Technically, the artist needs to (and does) credit the author of the artwork he referenced and only mention what and where from the character is. Given that, this is a 3d/gaming/technical thingie-ma-jibs website that does not (and probably shouldn't really) reflect on the circumstance of the character itself, but concentrate on creation and techniques used in creation. The name of the character is referenced, but nowhere on the original art the name Sam Riegel is mentioned. As much as critter community is nice and welcoming, this part of "CREDIT THIS OR CREDIT THAT" irritates me. IMHO, Credit is given where credit is due. This 3d model was made with learning purposes only, whereas the original art is being sold. Instead of commenting "GIVE CREDIT" comment "COOL ART OF SAM'S CHARACTER" or "GREAT CRITICAL ROLE ART". All that said, this is an amazing rendition of the original artwork of the character of critical role. As a critter, I love both this piece and the idea of other critter being so talented! Peace, a member of the wonderful critter family.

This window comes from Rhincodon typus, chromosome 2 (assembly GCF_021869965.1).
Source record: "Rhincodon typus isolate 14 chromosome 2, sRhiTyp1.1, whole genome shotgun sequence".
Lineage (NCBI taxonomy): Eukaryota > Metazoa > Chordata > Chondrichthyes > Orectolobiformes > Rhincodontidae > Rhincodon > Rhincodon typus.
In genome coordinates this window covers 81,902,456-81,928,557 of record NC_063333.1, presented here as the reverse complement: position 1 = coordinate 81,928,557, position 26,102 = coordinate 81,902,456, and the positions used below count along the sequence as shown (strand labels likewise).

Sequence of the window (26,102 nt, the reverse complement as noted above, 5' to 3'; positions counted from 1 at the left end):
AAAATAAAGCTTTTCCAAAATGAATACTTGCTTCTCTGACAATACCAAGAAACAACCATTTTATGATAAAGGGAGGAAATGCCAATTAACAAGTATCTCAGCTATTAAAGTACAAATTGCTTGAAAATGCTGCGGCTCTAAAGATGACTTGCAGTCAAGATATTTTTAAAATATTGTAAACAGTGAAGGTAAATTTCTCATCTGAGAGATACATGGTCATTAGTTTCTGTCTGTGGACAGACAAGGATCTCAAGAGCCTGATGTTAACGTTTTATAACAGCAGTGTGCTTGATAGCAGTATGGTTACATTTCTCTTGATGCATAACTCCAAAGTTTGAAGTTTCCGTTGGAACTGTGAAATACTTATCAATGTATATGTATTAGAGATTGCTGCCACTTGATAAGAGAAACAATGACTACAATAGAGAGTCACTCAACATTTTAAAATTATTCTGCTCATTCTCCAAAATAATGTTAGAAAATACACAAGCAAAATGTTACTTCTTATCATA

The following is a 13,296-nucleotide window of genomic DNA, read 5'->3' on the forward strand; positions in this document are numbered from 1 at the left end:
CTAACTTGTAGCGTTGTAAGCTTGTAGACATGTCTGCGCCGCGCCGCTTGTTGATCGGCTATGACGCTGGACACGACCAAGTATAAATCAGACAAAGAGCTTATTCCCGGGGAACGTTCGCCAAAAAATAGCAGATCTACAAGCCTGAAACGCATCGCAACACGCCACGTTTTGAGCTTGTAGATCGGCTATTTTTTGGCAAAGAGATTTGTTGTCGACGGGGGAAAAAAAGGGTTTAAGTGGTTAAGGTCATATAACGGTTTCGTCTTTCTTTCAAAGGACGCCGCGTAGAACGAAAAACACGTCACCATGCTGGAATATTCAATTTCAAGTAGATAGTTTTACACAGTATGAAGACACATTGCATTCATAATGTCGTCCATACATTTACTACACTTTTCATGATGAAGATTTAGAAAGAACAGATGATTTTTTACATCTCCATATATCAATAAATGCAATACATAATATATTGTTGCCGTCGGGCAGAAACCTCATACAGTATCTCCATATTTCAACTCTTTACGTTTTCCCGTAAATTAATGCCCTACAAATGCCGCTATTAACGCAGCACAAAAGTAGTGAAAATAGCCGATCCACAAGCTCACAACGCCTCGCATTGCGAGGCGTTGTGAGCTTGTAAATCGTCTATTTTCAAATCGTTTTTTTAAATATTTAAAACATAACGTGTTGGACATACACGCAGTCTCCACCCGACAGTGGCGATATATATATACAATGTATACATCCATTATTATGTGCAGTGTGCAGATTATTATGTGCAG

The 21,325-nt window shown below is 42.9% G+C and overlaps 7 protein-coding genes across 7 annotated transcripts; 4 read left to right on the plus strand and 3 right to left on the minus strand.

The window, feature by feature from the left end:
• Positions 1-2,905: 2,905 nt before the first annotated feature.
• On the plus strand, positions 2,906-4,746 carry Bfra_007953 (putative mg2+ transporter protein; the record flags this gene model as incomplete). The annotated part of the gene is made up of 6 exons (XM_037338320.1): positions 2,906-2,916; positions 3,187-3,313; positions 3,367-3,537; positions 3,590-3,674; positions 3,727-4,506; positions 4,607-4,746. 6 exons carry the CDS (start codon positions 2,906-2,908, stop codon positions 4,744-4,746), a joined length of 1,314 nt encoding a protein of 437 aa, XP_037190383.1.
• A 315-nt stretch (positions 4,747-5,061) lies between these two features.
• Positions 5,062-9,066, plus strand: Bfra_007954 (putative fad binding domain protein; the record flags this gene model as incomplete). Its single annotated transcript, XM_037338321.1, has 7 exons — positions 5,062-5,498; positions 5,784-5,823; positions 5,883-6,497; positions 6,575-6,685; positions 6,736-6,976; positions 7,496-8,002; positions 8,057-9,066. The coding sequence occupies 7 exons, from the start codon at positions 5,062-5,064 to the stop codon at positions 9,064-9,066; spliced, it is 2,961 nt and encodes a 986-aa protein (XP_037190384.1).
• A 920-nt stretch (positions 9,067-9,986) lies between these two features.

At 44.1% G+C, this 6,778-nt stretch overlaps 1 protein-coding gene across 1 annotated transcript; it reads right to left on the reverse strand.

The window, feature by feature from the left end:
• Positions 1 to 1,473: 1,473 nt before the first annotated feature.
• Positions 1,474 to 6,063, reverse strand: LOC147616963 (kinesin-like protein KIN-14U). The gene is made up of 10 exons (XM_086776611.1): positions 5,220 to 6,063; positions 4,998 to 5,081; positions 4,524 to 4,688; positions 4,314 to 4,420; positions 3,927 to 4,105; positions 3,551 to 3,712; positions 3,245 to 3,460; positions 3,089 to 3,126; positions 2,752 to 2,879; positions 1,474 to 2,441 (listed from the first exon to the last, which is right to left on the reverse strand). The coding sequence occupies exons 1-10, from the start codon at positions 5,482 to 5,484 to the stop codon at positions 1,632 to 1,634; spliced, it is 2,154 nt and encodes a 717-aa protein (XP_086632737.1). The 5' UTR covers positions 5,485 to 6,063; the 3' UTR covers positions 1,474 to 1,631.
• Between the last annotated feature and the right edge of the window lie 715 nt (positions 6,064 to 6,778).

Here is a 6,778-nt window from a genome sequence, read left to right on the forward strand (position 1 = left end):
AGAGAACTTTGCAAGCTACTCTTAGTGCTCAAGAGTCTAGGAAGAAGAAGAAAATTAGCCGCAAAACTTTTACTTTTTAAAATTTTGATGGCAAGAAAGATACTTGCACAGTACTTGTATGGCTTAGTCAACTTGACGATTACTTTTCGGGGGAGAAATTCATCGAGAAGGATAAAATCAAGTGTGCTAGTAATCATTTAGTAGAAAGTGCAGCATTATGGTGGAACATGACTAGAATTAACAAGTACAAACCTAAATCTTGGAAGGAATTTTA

You need to make it clear that this is an interpretation of someone else’s character and credit them (Sam Reigel, from Critical Role).
As great as this is, it’s not actually “your character” so you should really credit Sam Reigel of Critical Role who created this character, and make it clear this is your interpretation of it, because you make it sound like it was all your idea.
The developers of Celeste have shared a big piece of the platformer’s code, letting everyone discover the lines behind the game’s movement mechanics. Basically, the team has granted an access to their “5400-line Player class (C#) from Celeste in all its messy, mostly-undocumented glory”. Isn’t that a great chance to dive deeper into the world of game development?
We just posted our 5400-line Player class (C#) from Celeste in all its messy, mostly-undocumented glory. This is the code that handles Player input/movement/states. Maybe it'll interest you if you're curious how some part of that works! @NoelFBhttps://t.co/hvJ79WPqPx
— Matt Thorson 🍂 (@MattThorson) March 1, 2018
If you’re interested, you can start studying the code on GitHub. We’re sure some of you will definitely find it useful.
Make sure to discuss surprising lines of the code in the comments below.